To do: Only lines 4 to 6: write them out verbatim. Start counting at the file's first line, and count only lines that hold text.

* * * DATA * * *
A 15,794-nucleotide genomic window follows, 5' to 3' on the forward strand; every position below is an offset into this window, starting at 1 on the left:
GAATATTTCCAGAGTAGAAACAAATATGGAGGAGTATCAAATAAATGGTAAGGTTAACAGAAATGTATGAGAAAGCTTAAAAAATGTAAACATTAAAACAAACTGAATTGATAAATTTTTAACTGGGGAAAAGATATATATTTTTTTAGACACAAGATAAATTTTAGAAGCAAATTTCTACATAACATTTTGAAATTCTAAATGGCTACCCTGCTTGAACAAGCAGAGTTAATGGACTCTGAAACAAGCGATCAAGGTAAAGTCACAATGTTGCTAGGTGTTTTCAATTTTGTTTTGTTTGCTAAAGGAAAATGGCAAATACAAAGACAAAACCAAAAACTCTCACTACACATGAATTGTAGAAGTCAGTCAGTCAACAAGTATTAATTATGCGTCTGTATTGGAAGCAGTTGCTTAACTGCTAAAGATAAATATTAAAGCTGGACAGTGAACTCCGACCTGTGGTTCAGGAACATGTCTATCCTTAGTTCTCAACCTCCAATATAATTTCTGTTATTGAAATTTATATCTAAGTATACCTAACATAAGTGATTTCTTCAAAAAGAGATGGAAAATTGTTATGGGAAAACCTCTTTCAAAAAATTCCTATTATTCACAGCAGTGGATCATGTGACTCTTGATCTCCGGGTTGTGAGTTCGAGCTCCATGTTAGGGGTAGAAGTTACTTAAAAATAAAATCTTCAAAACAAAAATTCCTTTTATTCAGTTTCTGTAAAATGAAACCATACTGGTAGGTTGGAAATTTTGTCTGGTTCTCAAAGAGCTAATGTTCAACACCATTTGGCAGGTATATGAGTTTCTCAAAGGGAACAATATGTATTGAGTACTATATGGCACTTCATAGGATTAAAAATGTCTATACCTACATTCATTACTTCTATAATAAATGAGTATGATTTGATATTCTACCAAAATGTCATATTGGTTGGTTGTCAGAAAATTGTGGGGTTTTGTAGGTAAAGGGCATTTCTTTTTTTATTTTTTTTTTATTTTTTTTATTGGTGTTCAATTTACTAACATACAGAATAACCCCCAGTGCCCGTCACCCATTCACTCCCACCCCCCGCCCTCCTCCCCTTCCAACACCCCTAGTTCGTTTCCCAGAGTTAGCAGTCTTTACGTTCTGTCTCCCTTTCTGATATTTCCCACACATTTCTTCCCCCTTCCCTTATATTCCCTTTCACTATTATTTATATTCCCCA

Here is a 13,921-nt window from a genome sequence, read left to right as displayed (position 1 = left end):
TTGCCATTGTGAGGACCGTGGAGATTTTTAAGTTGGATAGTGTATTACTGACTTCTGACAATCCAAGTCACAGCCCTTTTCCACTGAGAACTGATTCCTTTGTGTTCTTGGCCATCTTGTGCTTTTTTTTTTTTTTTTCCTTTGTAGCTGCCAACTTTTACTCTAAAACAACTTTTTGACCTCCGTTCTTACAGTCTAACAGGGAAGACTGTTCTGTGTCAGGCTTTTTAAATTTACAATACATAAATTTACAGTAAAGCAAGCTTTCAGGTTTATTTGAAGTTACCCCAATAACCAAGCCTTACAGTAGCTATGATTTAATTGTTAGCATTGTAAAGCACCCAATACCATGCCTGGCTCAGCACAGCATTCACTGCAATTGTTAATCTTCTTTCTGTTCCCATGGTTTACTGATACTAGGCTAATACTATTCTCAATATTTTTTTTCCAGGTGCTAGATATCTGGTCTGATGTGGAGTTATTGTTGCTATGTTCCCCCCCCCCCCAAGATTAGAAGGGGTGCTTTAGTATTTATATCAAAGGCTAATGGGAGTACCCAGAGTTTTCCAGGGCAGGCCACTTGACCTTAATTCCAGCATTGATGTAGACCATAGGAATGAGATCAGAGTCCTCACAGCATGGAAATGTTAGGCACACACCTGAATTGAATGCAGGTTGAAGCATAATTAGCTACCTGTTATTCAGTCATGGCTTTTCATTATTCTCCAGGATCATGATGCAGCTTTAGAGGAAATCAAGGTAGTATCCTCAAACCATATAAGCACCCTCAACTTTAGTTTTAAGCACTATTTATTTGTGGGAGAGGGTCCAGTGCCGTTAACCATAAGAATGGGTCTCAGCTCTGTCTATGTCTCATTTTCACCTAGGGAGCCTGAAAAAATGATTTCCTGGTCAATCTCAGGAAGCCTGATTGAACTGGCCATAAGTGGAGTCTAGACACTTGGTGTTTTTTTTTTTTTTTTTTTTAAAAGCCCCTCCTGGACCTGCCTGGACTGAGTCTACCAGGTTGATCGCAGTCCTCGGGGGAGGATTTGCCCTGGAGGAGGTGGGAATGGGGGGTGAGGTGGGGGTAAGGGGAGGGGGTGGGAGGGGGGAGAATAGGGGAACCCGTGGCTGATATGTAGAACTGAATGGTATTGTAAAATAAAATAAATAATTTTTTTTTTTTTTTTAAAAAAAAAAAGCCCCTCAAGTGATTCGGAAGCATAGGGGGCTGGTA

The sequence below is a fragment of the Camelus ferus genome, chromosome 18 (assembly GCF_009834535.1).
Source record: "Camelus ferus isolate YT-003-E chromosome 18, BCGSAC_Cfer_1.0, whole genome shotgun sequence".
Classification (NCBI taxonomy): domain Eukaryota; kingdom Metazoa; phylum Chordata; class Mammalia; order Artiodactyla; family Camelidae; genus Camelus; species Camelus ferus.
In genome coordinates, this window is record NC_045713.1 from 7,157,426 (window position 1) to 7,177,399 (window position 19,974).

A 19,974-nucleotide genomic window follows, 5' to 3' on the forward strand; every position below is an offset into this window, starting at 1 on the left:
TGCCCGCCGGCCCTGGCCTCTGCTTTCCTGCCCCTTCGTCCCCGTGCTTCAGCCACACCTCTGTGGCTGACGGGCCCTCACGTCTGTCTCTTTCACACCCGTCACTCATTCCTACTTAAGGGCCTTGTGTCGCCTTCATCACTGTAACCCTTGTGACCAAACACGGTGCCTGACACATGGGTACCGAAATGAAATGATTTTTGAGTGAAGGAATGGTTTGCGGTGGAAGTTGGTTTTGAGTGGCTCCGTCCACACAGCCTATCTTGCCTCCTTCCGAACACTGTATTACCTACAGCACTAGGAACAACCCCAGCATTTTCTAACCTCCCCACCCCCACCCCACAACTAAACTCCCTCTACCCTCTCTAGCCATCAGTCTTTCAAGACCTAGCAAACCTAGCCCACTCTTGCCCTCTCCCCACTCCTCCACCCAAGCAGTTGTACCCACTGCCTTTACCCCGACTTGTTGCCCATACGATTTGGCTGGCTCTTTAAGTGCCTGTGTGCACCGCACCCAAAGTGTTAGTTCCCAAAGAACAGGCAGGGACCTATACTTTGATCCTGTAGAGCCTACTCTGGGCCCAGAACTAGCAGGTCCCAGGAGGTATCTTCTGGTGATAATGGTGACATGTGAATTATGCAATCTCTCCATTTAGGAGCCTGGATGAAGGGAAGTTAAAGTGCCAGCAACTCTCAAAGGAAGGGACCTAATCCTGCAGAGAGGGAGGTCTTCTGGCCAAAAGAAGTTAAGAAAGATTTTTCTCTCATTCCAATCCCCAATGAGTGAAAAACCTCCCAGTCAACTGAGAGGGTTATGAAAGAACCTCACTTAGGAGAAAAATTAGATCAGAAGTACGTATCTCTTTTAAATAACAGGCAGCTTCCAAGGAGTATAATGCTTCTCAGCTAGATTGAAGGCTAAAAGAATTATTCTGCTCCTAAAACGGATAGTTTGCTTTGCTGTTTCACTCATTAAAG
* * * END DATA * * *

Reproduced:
TTGCCATTGTGAGGACCGTGGAGATTTTTAAGTTGGATAGTGTATTACTGACTTCTGACAATCCAAGTCACAGCCCTTTTCCACTGAGAACTGATTCCTTTGTGTTCTTGGCCATCTTGTGCTTTTTTTTTTTTTTTTCCTTTGTAGCTGCCAACTTTTACTCTAAAACAACTTTTTGACCTCCGTTCTTACAGTCTAACAGGGAAGACTGTTCTGTGTCAGGCTTTTTAAATTTACAATACATAAATTTACAGTAAAGCAAGCTTTCAGGTTTATTTGAAGTTACCCCAATAACCAAGCCTTACAGTAGCTATGATTTAATTGTTAGCATTGTAAAGCACCCAATACCATGCCTGGCTCAGCACAGCATTCACTGCAATTGTTAATCTTCTTTCTGTTCCCATGGTTTACTGATACTAGGCTAATACTATTCTCAATATTTTTTTTCCAGGTGCTAGATATCTGGTCTGATGTGGAGTTATTGTTGCTATGTTCCCCCCCCCCCCAAGATTAGAAGGGGTGCTTTAGTATTTATATCAAAGGCTAATGGGAGTACCCAGAGTTTTCCAGGGCAGGCCACTTGACCTTAATTCCAGCATTGATGTAGACCATAGGAATGAGATCAGAGTCCTCACAGCATGGAAATGTTAGGCACACACCTGAATTGAATGCAGGTTGAAGCATAATTAGCTACCTGTTATTCAGTCATGGCTTTTCATTATTCTCCAGGATCATGATGCAGCTTTAGAGGAAATCAAGGTAGTATCCTCAAACCATATAAGCACCCTCAACTTTAGTTTTAAGCACTATTTATTTGTGGGAGAGGGTCCAGTGCCGTTAACCATAAGAATGGGTCTCAGCTCTGTCTATGTCTCATTTTCACCTAGGGAGCCTGAAAAAATGATTTCCTGGTCAATCTCAGGAAGCCTGATTGAACTGGCCATAAGTGGAGTCTAGACACTTGGTGTTTTTTTTTTTTTTTTTTTTAAAAGCCCCTCCTGGACCTGCCTGGACTGAGTCTACCAGGTTGATCGCAGTCCTCGGGGGAGGATTTGCCCTGGAGGAGGTGGGAATGGGGGGTGAGGTGGGGGTAAGGGGAGGGGGTGGGAGGGGGGAGAATAGGGGAACCCGTGGCTGATATGTAGAACTGAATGGTATTGTAAAATAAAATAAATAATTTTTTTTTTTTTTTTAAAAAAAAAAAGCCCCTCAAGTGATTCGGAAGCATAGGGGGCTGGTA

The sequence below is a fragment of the Camelus ferus genome, chromosome 18 (assembly GCF_009834535.1).
Source record: "Camelus ferus isolate YT-003-E chromosome 18, BCGSAC_Cfer_1.0, whole genome shotgun sequence".